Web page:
Fickle weather! Most of the rain passed us by this week, falling just to our north and south. We did get about half an inch – more of a sip than the deep cool drink the plants are craving. We expect slow growth, late or limited second cut hay, and limited pasture this summer, but all of that is better than the fast death by drowning, or slow death by moldering that so many of the plants suffered last year. Forecast says there is a chance for more rain early next week, so we’ll keep our fingers crossed that we see some of it.
Adam Perry and Mark Risley came over yesterday to harvest the rye. It is a mighty thing for farmers used to a horse’s pace to watch the combine move through the field, taking huge swaths of brown stalks and their bowed heads of ripe grain in each pass. The grain – 7 tons of it – came in a touch too wet at 15% moisture, so we will spend the next couple weeks stirring it and blowing it to get it down to 13%. We will also bale the straw that the combine left behind – a commodity nearly as valuable, in our straw-poor area, as the grain itself. I have had my eye on it for construction purposes but we may well need it for bedding this year. This coming week we will break ground on the two composting barns we’re building to keep our livestock off of pasture in late winter and early spring, and we will need plenty of straw to keep them functioning properly.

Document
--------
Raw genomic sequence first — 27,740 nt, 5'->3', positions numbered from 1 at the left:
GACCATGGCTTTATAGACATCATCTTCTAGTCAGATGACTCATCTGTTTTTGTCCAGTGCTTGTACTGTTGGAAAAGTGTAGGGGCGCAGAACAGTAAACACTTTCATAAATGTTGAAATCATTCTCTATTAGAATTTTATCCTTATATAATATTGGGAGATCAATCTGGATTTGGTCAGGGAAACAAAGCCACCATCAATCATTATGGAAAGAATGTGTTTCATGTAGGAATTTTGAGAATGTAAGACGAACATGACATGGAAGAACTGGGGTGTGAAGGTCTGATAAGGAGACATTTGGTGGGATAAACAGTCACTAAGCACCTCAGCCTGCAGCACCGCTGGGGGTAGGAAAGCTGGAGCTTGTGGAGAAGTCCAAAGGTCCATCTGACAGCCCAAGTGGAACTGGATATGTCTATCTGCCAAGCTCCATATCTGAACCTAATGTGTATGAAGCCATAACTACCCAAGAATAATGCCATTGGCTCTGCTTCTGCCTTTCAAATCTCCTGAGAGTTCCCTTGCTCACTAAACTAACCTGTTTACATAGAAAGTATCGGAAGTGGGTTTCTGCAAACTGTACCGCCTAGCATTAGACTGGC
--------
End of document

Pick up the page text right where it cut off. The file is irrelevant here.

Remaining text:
Garlic came in this week, too. It is tied in picturesque bundles, hanging to dry on the east wall of the east barn. In the field, the tomatoes are ripening fast. They are in the share today. The small variety is called Juliet, and is excellent for eating, drying or saucing. I like to half them, drizzle with a little bit of olive oil and a few shreds of basil, dry them on a cookie sheet, cut size up, in a very slow oven for 2 or 3 hours, then put them in a zip lock bag and pop them in the freezer. The slight dehydration intensifies their sweetness. The kids eat them like candy, and I cook with them all winter.
There are lots of summer raspberries to pick this week. Members, help yourself, anytime you like. Remember to pick everything that is ripe in a given section, and return your berry boxes as soon as you can. Milk production is declining, as most of our herd is getting close to the end of their lactation. The dairy cows are grazing around the barnyard now – we are taking advantage of any and all grass we can find! Be aware that Spencer the bull is still with them, so don’t wander among them. Egg production has dipped a bit, as it does every summer, so please go easy on eggs for now. Weeds are demanding a big blast of attention this coming week. The potatoes (so many of them!) need a hand weeding, and the corn will be hilled. We have no potato beetles to speak of this year, because we rotated potatoes to the other side of the farm, and the beetles have not yet found them. Hooray for rotation – it really does work. Courtney and Chad spent most of the week behind horses, cultivating and mowing hay. Next week is Courtney’s final week with us before she moves on to the farm she and Asa are starting in Keeseville.
And that is the lickety-split news for this fresh 29th week of 2012.